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A simple breakdown of the basic goals of user experience and quality assurance testing, and how they work together to help developers create better games.

Lindsay Lauters Miller, Blogger

June 2, 2014

3 Min Read

Hi there! My name is Lindsay. I'm the Director of The Research Centaur, the UX+QA divison of The Behemoth. We made Castle Crashers, BattleBlock Theater, and your favorite capsule machines at San Diego Comic-con.  

I get into situations like this a lot: I'm walking the show floor at E3 or PAX, or wherever, and I meet somebody awesome (woo!). We get to talking about what we do -- they make games, I make games and then help test them. I mention I have a background in both user experience (UX) and quality assurance (QA) testing, and they think for a minute.

Then they ask, "What's the difference?"

Well... I'm glad you asked.


There are so many things developers can do to make a great game more amazing, and testing is a critical piece of that process.

The goal of testing is two-fold, in my mind:

  • Ensure players experience what the developers want them to experience (which usually means lots of fun!).

  • Ensure that the final game is the one its developers have dreamed about -- or is as close to it as possible.

And I'd argue that you need both user experience and QA testing to help you get there.


So what is user experience testing, exactly? If you ask a dozen user researchers that question, you'll get a dozen answers (and hear two dozen names for various types of tests).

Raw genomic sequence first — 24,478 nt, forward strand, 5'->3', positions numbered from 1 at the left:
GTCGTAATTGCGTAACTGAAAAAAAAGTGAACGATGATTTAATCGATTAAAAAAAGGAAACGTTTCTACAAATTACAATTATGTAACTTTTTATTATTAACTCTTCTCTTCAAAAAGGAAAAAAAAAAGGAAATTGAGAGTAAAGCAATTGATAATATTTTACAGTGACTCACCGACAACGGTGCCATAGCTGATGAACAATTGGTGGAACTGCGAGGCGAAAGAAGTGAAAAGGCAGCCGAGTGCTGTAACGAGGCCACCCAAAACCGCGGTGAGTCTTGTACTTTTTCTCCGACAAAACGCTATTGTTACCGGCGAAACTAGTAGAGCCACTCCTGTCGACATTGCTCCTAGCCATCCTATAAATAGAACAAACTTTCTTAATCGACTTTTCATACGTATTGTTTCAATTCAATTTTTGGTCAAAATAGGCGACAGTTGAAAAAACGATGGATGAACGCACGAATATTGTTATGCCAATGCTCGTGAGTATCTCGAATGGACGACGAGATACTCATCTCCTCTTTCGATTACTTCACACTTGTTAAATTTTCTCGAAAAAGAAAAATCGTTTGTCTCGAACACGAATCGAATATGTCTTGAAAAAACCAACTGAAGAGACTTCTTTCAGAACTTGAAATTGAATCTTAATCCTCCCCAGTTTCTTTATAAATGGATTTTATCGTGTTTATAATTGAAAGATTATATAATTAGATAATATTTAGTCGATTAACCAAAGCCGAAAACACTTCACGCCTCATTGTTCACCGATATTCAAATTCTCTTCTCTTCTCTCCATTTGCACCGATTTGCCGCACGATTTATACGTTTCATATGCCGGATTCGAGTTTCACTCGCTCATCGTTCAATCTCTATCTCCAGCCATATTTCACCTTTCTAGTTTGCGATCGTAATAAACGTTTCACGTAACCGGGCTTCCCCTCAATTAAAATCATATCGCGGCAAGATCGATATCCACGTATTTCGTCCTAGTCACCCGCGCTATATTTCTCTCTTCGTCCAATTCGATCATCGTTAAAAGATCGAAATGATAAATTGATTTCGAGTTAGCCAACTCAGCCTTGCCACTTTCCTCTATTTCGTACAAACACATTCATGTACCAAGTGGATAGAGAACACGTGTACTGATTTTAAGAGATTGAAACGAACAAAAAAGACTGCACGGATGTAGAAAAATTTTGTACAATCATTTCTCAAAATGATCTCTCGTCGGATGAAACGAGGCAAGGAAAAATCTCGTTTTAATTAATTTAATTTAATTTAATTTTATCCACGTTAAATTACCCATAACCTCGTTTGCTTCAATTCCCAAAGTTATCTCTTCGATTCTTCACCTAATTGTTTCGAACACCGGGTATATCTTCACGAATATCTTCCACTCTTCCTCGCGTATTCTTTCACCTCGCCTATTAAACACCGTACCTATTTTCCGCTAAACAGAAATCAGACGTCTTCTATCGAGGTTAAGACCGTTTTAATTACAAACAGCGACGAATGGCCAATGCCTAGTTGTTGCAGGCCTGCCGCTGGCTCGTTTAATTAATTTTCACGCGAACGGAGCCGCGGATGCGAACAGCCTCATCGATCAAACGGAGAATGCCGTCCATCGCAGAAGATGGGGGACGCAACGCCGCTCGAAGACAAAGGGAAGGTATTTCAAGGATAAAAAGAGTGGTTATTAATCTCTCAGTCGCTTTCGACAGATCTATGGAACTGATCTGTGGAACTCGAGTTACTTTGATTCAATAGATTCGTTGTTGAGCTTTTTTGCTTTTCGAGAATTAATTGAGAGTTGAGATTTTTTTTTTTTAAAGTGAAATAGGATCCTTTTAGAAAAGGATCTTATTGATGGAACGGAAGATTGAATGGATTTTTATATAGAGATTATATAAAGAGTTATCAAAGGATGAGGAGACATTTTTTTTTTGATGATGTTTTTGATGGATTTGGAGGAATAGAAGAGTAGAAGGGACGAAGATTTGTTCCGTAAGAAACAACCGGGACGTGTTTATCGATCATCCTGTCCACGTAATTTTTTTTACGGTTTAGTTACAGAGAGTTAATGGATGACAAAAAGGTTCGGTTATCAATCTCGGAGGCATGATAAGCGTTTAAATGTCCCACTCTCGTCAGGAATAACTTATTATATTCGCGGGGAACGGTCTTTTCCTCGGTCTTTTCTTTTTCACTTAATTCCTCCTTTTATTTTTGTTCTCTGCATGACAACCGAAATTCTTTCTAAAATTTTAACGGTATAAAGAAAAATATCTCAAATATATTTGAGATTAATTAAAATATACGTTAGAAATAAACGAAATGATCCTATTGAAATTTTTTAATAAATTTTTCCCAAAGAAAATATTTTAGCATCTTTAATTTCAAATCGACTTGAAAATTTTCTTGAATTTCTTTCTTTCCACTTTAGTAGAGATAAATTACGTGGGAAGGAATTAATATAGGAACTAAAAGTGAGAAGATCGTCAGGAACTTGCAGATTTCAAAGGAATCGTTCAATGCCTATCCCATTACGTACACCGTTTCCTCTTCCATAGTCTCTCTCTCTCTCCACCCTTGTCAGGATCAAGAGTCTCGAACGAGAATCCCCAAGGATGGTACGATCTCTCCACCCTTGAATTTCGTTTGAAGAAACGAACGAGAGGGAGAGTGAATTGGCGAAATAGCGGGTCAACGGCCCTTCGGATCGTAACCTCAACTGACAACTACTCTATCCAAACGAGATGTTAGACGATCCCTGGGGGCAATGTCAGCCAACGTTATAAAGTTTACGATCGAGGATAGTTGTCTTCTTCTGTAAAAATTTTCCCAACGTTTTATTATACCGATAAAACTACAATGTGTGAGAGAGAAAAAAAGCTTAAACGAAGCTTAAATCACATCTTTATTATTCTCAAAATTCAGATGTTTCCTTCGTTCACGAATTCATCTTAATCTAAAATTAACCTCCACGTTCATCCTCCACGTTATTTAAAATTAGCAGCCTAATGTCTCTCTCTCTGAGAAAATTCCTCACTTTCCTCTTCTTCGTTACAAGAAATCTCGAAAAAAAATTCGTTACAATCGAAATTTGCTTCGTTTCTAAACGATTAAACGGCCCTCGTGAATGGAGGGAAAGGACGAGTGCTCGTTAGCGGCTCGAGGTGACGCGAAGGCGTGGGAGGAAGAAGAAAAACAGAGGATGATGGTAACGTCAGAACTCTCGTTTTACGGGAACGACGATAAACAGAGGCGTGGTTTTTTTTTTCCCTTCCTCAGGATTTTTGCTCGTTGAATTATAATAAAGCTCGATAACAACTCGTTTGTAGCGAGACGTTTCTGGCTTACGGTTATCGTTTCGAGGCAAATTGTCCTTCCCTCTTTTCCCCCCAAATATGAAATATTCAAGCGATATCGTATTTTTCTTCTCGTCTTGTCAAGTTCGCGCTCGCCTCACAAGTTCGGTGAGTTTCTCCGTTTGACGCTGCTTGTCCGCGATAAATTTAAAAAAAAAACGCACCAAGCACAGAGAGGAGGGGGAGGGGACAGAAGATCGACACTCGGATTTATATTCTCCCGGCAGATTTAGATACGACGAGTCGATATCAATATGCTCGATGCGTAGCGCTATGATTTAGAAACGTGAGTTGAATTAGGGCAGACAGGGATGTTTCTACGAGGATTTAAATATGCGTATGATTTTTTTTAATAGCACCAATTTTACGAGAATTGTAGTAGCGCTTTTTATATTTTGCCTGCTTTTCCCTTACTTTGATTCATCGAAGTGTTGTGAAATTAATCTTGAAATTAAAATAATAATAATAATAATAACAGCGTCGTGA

Ultimately, though, UX testing is about examining real player reactions to and experiences with an in-development game.

At The Research Centaur, we do this in a variety of ways. Most commonly, we'll bring a group of gamers into our lab and ask them to play a specific part of a prototype game they've never seen before.

Then, we watch what they do and ask the right questions to help figure out whether the gamers are understanding the mechanics and game flow (or, failing that, at least enjoying themselves and reacting in a way the developers like).  If the developers are unpleasantly surprised by the player experience, the researchers running the test will also provide insight into and suggestions on how to change the game for the better.

This type of testing is great at finding out how real players will experience the game once it's released, and what they'll do. It's not so great at finding crashes, graphical problems, or other bugs -- which is where the quality assurance (QA) piece of the puzzle comes in.


Quality Assurance is what most developers think about when they hear the word, "testing."

It's the process of systematically walking the game software through as many features and behaviors as possible, and seeing what it does. This helps catch critical bugs before the players ever see them.

The trick to good QA testing is doing it in a smart, risk-based way that doesn't cost too much -- but maybe I'll talk about that more in a future blog post.


So, to summarize! User experience testing:

  • Is about examining the player's perception of and experience with an in-development game

  • Outputs areas of misunderstanding, unexpected player reactions, difficulty spikes, or shelf moments (times when the player gets so frustrated they would give up on the game)

  • Results in better understanding of how players experience the game, and researcher recommendations on how to bring the player experience into alignment with the developer's vision

And QA testing:

  • Is about examining software behavior

  • Outputs bugs

  • Results in cleaner, better software that behaves in the way the developer intends

Together, these two test disciplines create a better game. Because both bugs and misunderstandings can keep a player from having the best possible experience with a game, I'd argue that they are both equally critical to a fantastic launch.

Do you have any questions about user experience or quality assurance testing? Please let me know in the comments!

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